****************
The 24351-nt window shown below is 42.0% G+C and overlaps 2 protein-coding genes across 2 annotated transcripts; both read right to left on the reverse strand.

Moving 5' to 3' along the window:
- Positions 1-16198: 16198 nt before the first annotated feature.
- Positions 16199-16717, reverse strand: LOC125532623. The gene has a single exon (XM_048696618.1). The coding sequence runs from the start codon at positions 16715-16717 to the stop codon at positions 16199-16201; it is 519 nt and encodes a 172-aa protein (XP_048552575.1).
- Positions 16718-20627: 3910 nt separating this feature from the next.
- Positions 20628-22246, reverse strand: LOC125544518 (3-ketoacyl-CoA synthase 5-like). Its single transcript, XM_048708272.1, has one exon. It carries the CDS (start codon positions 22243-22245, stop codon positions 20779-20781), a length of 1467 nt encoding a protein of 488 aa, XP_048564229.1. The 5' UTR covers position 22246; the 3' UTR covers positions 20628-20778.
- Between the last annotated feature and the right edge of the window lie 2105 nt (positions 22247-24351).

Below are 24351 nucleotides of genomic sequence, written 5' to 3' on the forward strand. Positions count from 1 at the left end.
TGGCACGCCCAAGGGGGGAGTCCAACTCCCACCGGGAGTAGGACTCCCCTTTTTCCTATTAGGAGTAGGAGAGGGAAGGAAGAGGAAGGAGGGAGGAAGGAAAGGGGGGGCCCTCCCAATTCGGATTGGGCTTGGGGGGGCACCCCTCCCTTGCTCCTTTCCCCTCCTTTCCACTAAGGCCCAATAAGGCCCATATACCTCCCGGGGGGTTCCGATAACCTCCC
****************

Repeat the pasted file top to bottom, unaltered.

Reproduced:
The 24351-nt window shown below is 42.0% G+C and overlaps 2 protein-coding genes across 2 annotated transcripts; both read right to left on the reverse strand.

Moving 5' to 3' along the window:
- Positions 1-16198: 16198 nt before the first annotated feature.
- Positions 16199-16717, reverse strand: LOC125532623. The gene has a single exon (XM_048696618.1). The coding sequence runs from the start codon at positions 16715-16717 to the stop codon at positions 16199-16201; it is 519 nt and encodes a 172-aa protein (XP_048552575.1).
- Positions 16718-20627: 3910 nt separating this feature from the next.
- Positions 20628-22246, reverse strand: LOC125544518 (3-ketoacyl-CoA synthase 5-like). Its single transcript, XM_048708272.1, has one exon. It carries the CDS (start codon positions 22243-22245, stop codon positions 20779-20781), a length of 1467 nt encoding a protein of 488 aa, XP_048564229.1. The 5' UTR covers position 22246; the 3' UTR covers positions 20628-20778.
- Between the last annotated feature and the right edge of the window lie 2105 nt (positions 22247-24351).

Below are 24351 nucleotides of genomic sequence, written 5' to 3' on the forward strand. Positions count from 1 at the left end.
TGGCACGCCCAAGGGGGGAGTCCAACTCCCACCGGGAGTAGGACTCCCCTTTTTCCTATTAGGAGTAGGAGAGGGAAGGAAGAGGAAGGAGGGAGGAAGGAAAGGGGGGGCCCTCCCAATTCGGATTGGGCTTGGGGGGGCACCCCTCCCTTGCTCCTTTCCCCTCCTTTCCACTAAGGCCCAATAAGGCCCATATACCTCCCGGGGGGTTCCGATAACCTCCC